OK tourism golden

More economic good news is coming out of a sector that is vital to the Okanagan — tourism.

In 2018, Canada experienced a second consecutive record-breaking year for tourism, welcoming more than 21 million tourists for the first time ever.

In B.C. alone, international visitor arrivals increased 13.8% in April 2019 compared to April 2018.

Total tourism revenues in 2018 from domestic and international travelers were $102.1 billion, an increase of 5.2% over 2017.

And the tourism sector is a job generator, supporting 1.8 million jobs — the largest employer of youth and a major source of employment for new Canadians and permanent residents.

It's the concerted effort of our communities and those who support the creation of cultural experiences for visitors, as well as regional organizations like the Thompson Okanagan Tourism Association (TOTA) that have made the Okanagan and Canada a destination of choice.

It's worth noting that TOTA, which represents business and community tourism interests throughout the region, was named 2018's winner of the prestigious Tourism for Tomorrow Destination Award.

TOTA is also assisting regional Indigenous communities with tourism development and leading the way in sustainable tourism, developing a regional Charter of Sustainability — the first of its kind in North America, and seeking Biosphere Tourism Certification as a sustainable destination — the first destination in the U.S. or Canada to do so.

But not all regions have the advantages we do. Without an award-winning wine sector or resorts like Big White, other Canadian communities are finding it a challenge to realize the economic benefits of tourism.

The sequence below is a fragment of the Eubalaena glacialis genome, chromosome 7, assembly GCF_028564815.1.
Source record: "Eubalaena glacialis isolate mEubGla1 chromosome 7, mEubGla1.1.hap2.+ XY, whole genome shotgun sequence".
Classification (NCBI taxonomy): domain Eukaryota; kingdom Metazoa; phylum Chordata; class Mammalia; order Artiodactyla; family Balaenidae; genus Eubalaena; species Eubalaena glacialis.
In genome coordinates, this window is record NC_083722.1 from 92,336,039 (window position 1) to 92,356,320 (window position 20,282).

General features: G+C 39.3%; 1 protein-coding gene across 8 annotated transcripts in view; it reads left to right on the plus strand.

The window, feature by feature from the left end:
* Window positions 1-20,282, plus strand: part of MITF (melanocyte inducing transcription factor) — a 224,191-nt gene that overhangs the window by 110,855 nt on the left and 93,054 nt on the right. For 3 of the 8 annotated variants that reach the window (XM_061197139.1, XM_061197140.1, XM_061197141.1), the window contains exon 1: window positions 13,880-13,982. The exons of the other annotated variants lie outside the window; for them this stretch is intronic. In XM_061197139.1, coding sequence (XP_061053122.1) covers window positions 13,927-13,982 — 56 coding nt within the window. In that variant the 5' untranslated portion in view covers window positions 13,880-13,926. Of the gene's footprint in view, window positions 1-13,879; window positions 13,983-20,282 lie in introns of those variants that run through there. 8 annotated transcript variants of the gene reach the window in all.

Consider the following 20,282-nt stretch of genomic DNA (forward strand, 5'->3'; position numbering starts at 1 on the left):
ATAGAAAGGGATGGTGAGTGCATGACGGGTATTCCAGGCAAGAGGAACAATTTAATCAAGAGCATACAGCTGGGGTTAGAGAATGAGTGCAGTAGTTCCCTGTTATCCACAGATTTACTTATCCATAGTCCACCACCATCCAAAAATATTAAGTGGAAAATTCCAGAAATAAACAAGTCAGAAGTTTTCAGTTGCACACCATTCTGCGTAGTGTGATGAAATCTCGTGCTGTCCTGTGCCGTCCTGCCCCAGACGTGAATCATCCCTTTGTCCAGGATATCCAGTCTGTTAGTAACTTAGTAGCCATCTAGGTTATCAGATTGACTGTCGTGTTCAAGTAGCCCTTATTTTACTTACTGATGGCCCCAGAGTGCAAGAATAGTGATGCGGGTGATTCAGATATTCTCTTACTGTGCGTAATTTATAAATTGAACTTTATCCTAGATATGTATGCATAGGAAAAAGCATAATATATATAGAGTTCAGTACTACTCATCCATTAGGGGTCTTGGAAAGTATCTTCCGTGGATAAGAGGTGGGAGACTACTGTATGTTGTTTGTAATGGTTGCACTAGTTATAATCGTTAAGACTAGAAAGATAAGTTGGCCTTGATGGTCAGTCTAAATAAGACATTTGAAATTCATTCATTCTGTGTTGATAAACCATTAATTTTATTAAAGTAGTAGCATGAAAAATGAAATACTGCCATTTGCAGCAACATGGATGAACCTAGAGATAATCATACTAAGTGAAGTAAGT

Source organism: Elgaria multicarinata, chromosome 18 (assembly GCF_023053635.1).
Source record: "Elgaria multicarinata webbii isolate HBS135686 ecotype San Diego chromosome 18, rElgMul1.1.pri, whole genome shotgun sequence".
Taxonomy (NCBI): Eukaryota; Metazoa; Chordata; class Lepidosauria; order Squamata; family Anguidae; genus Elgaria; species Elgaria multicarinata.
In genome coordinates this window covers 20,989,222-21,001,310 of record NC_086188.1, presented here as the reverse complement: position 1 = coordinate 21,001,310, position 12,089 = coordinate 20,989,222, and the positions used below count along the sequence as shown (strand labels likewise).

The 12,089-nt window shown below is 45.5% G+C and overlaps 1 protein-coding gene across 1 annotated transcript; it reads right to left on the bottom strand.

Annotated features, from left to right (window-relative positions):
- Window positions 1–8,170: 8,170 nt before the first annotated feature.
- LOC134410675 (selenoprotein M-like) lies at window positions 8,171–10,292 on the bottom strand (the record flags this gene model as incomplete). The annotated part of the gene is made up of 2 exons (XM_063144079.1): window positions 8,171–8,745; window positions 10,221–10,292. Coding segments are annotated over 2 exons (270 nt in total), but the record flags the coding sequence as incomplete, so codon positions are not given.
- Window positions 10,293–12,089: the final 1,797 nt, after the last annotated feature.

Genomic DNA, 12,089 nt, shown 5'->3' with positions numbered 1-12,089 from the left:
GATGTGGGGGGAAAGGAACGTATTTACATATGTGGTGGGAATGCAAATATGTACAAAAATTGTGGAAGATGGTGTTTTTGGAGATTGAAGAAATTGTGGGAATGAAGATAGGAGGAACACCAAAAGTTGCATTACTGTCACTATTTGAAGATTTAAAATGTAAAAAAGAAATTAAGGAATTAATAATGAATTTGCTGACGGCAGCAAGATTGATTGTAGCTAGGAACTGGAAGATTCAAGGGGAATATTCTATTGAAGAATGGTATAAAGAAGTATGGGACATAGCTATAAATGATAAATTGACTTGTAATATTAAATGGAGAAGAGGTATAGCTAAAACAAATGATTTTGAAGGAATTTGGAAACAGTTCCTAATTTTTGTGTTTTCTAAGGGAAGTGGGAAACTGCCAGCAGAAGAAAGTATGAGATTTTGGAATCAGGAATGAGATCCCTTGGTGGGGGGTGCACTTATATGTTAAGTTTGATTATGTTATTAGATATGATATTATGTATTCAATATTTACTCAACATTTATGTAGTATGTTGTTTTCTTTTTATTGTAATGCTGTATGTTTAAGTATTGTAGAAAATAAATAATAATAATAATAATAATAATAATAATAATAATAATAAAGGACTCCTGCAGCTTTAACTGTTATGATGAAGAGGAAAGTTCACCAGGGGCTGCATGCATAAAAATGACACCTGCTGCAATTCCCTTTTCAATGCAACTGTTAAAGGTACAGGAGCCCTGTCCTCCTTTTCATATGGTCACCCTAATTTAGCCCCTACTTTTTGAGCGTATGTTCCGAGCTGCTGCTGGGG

Since 2016, federal budgets have provided concrete measures to accelerate the tourism sector's expansion.

At the same time, historic investments have been made in developing the transportation, communications, social and cultural infrastructure that enables the industry's growth.

Here at home, we have welcomed direct federal funding support for local arts and culture events, museums and galleries, infrastructure, recreational facilities, and popular attractions like the Okanagan Rail Trail, all of which enhance the visitor experience in Kelowna-Lake Country and generate revenues in the local economy.

Additionally, the federal government has developed a tourism growth strategy, in tandem with provincial and territorial strategies, to unleash the potential of tourism, recognizing that every community has something to offer and can aspire to be a destination.

Budget 2019 established the Canadian Experiences Fund, a $58.5 million investment fund that will support development of products and experiences that play to communities' strengths and entice international visitors to look beyond the usual destinations and the summer season.

By putting the focus on communities that take advantage of their unique cultures, heritage, and locations, the government of Canada, in partnership with all levels of government and the private sector, is giving Canadians the tools to show the world what our country has to offer year round.

This will enable growth in the tourism sector, and drive economic growth and job creation in all regions for many years to come.

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About the Author

Stephen Fuhr was born in Edmonton, AB and grew up in Kamloops, BC. He is a former CF-18 fighter pilot with the Canadian Air Force.

After serving with distinction for 20 years, Stephen retired from the Canadian Forces in 2009 with the rank of Major. He joined his family’s Kelowna-based company, SkyTrac Systems, which develops aviation communication and tracking equipment. As CEO and Director of Business Development, he led the company to financial success in a challenging economic climate.

In 2012, Stephen left the company to pursue his first love of flying.

With growing interest in politics and a desire to serve his country again, Stephen ran for office in the 2015 election.

Today, he proudly serves as the Member of Parliament for the Kelowna-Lake Country riding. 

The views expressed are strictly those of the author and not necessarily those of Castanet. Castanet does not warrant the contents.

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